PARITY HIGHLIGHTS WIZARDS' CONSISTENCY: Another round of weekend matches led to another series of results which leave fans and critics with more questions than answers about nearly every club in the league.
The MetroStars first defeat the Los Angeles Galaxy, owners of the league's best record, in two consecutive games (at home and on the road) only to come back and lose three in row. The Galaxy have had to wait until their 16th game of the season to string back-to-back wins for the first time this season. Colorado goes winless in four (0-2-2) and reels off three consecutive wins. The leaders in the Eastern Conference, D.C. United, have a 5-5-5 record to lead a pack which includes the reigning Eastern Conference champion Chicago Fire who have done the best Jekyll & Hyde impersonation of any club this season.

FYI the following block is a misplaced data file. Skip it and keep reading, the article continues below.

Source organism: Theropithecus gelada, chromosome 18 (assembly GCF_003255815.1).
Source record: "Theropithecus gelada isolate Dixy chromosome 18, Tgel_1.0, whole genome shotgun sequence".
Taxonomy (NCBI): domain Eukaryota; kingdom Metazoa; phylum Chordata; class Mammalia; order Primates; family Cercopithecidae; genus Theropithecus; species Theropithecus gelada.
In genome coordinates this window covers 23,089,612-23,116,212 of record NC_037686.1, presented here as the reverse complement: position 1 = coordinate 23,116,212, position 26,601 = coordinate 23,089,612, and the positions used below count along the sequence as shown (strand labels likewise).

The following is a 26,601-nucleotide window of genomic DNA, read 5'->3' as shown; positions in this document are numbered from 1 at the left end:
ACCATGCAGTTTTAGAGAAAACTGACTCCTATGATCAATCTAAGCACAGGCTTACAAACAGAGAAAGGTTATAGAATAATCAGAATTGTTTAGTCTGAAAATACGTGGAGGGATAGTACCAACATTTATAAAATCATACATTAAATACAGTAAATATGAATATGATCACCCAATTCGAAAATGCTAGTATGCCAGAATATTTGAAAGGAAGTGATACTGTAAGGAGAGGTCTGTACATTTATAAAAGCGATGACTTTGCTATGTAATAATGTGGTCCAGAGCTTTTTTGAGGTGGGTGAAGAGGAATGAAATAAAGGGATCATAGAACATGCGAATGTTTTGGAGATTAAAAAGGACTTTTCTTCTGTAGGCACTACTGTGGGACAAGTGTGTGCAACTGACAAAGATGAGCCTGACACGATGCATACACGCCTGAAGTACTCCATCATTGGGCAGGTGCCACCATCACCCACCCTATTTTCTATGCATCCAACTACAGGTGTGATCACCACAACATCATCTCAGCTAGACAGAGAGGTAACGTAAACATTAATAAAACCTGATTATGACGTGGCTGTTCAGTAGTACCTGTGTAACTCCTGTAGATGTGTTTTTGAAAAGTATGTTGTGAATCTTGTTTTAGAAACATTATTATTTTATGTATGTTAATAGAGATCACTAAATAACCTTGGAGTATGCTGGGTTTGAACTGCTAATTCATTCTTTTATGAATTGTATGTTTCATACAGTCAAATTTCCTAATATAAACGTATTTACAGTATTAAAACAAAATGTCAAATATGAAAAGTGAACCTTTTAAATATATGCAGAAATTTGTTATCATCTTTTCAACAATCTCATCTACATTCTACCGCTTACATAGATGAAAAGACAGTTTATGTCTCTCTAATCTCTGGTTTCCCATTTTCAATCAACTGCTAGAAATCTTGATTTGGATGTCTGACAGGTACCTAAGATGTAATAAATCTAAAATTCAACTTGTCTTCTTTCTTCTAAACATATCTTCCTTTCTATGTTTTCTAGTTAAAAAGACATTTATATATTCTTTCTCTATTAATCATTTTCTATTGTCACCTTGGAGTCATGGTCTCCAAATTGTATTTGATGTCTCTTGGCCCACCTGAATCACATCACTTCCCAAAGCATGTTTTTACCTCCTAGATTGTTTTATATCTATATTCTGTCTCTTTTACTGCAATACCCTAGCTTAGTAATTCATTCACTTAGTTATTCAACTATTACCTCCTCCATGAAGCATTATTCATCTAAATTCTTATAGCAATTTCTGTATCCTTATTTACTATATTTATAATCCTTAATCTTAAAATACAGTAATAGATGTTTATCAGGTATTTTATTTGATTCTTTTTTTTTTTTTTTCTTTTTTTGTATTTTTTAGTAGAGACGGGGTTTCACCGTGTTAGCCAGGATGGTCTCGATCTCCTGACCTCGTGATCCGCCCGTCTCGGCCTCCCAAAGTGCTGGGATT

In a murky quagmire which sees so many teams flipping from one extreme to the next, the Kansas City Wizards continue to stand out. On a streak of their own (4-0-2 in their last six games), the Wizards have maintained the semblance of consistency that made them a team to watch even during their string of three losses in four games.
Those losses were less a factor of the team deviating much from its normal game plan and more the case of a stretch of matches in which the breaks did not fall their way (including a mesmerizing Jaime Moreno run vs. D.C. United and a miraculous comeback by New England in the final minutes). There are very few chinks in Kansas City's armor that critics can point to, as they once again proved this weekend registering a strong performance while incorporating a new element, rookie Taylor Graham, in the back line.
Andy Pavon is a freelance soccer writer taking another perspective on the matches of the past weekend, past the box scores and standings. This story was not subject to the approval of Major League Soccer or its clubs.